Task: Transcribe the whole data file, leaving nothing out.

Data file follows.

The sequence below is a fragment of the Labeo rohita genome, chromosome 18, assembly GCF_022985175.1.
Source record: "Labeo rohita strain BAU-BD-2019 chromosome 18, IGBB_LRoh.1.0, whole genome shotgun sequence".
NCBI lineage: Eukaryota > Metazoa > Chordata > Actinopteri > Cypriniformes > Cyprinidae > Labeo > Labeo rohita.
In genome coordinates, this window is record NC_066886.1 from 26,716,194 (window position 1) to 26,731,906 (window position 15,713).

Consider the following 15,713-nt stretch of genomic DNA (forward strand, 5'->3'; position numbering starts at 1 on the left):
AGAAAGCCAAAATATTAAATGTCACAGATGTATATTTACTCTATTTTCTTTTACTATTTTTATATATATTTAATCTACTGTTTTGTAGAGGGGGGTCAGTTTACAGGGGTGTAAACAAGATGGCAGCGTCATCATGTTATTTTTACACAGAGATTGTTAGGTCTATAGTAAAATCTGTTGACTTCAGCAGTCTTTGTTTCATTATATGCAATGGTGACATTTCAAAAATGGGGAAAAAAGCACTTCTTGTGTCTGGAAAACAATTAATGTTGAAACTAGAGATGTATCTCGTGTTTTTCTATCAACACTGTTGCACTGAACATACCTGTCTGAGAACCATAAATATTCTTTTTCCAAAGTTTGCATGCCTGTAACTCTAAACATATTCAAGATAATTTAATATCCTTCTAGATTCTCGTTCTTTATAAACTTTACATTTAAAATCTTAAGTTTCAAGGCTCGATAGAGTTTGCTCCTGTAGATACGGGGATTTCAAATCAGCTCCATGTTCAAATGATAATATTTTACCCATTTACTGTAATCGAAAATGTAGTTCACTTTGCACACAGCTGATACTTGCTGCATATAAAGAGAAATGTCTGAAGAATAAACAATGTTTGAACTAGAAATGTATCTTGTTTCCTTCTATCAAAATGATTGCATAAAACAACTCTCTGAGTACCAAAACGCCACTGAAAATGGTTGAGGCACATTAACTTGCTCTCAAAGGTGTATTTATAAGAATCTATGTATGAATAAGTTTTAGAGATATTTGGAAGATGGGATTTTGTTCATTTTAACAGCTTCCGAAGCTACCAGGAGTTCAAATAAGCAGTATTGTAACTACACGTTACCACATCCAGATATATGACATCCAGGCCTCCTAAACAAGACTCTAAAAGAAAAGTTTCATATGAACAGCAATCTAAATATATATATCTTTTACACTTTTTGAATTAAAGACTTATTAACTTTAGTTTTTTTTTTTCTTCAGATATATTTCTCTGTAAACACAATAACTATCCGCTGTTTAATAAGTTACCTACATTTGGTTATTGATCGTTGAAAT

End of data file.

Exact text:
The sequence below is a fragment of the Labeo rohita genome, chromosome 18, assembly GCF_022985175.1.
Source record: "Labeo rohita strain BAU-BD-2019 chromosome 18, IGBB_LRoh.1.0, whole genome shotgun sequence".
NCBI lineage: Eukaryota > Metazoa > Chordata > Actinopteri > Cypriniformes > Cyprinidae > Labeo > Labeo rohita.
In genome coordinates, this window is record NC_066886.1 from 26,716,194 (window position 1) to 26,731,906 (window position 15,713).

Consider the following 15,713-nt stretch of genomic DNA (forward strand, 5'->3'; position numbering starts at 1 on the left):
AGAAAGCCAAAATATTAAATGTCACAGATGTATATTTACTCTATTTTCTTTTACTATTTTTATATATATTTAATCTACTGTTTTGTAGAGGGGGGTCAGTTTACAGGGGTGTAAACAAGATGGCAGCGTCATCATGTTATTTTTACACAGAGATTGTTAGGTCTATAGTAAAATCTGTTGACTTCAGCAGTCTTTGTTTCATTATATGCAATGGTGACATTTCAAAAATGGGGAAAAAAGCACTTCTTGTGTCTGGAAAACAATTAATGTTGAAACTAGAGATGTATCTCGTGTTTTTCTATCAACACTGTTGCACTGAACATACCTGTCTGAGAACCATAAATATTCTTTTTCCAAAGTTTGCATGCCTGTAACTCTAAACATATTCAAGATAATTTAATATCCTTCTAGATTCTCGTTCTTTATAAACTTTACATTTAAAATCTTAAGTTTCAAGGCTCGATAGAGTTTGCTCCTGTAGATACGGGGATTTCAAATCAGCTCCATGTTCAAATGATAATATTTTACCCATTTACTGTAATCGAAAATGTAGTTCACTTTGCACACAGCTGATACTTGCTGCATATAAAGAGAAATGTCTGAAGAATAAACAATGTTTGAACTAGAAATGTATCTTGTTTCCTTCTATCAAAATGATTGCATAAAACAACTCTCTGAGTACCAAAACGCCACTGAAAATGGTTGAGGCACATTAACTTGCTCTCAAAGGTGTATTTATAAGAATCTATGTATGAATAAGTTTTAGAGATATTTGGAAGATGGGATTTTGTTCATTTTAACAGCTTCCGAAGCTACCAGGAGTTCAAATAAGCAGTATTGTAACTACACGTTACCACATCCAGATATATGACATCCAGGCCTCCTAAACAAGACTCTAAAAGAAAAGTTTCATATGAACAGCAATCTAAATATATATATCTTTTACACTTTTTGAATTAAAGACTTATTAACTTTAGTTTTTTTTTTTCTTCAGATATATTTCTCTGTAAACACAATAACTATCCGCTGTTTAATAAGTTACCTACATTTGGTTATTGATCGTTGAAAT